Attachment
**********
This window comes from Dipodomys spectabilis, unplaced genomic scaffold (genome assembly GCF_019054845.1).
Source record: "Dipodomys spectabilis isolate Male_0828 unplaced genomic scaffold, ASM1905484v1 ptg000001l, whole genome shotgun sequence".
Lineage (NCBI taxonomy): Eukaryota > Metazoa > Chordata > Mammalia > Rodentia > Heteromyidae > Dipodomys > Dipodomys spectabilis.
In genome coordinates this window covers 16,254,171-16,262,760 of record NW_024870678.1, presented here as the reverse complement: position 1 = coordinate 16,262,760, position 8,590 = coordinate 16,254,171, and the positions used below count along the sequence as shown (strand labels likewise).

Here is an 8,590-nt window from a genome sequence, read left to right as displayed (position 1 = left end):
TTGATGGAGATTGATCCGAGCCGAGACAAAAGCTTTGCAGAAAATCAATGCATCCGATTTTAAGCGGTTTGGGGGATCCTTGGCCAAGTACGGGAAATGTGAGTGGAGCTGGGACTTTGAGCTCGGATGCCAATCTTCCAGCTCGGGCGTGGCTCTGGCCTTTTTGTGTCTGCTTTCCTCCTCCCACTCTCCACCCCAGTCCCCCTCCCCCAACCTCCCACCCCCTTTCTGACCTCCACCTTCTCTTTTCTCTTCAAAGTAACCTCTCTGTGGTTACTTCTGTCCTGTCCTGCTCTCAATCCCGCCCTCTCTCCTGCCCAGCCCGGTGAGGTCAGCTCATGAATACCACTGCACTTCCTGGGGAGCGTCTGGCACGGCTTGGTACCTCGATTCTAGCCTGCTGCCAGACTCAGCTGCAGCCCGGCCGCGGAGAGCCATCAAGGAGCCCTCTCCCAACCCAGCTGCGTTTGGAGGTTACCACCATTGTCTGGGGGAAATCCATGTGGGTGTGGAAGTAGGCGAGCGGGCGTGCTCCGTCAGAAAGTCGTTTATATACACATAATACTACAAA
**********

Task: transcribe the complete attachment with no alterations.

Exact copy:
This window comes from Dipodomys spectabilis, unplaced genomic scaffold (genome assembly GCF_019054845.1).
Source record: "Dipodomys spectabilis isolate Male_0828 unplaced genomic scaffold, ASM1905484v1 ptg000001l, whole genome shotgun sequence".
Lineage (NCBI taxonomy): Eukaryota > Metazoa > Chordata > Mammalia > Rodentia > Heteromyidae > Dipodomys > Dipodomys spectabilis.
In genome coordinates this window covers 16,254,171-16,262,760 of record NW_024870678.1, presented here as the reverse complement: position 1 = coordinate 16,262,760, position 8,590 = coordinate 16,254,171, and the positions used below count along the sequence as shown (strand labels likewise).

Here is an 8,590-nt window from a genome sequence, read left to right as displayed (position 1 = left end):
TTGATGGAGATTGATCCGAGCCGAGACAAAAGCTTTGCAGAAAATCAATGCATCCGATTTTAAGCGGTTTGGGGGATCCTTGGCCAAGTACGGGAAATGTGAGTGGAGCTGGGACTTTGAGCTCGGATGCCAATCTTCCAGCTCGGGCGTGGCTCTGGCCTTTTTGTGTCTGCTTTCCTCCTCCCACTCTCCACCCCAGTCCCCCTCCCCCAACCTCCCACCCCCTTTCTGACCTCCACCTTCTCTTTTCTCTTCAAAGTAACCTCTCTGTGGTTACTTCTGTCCTGTCCTGCTCTCAATCCCGCCCTCTCTCCTGCCCAGCCCGGTGAGGTCAGCTCATGAATACCACTGCACTTCCTGGGGAGCGTCTGGCACGGCTTGGTACCTCGATTCTAGCCTGCTGCCAGACTCAGCTGCAGCCCGGCCGCGGAGAGCCATCAAGGAGCCCTCTCCCAACCCAGCTGCGTTTGGAGGTTACCACCATTGTCTGGGGGAAATCCATGTGGGTGTGGAAGTAGGCGAGCGGGCGTGCTCCGTCAGAAAGTCGTTTATATACACATAATACTACAAA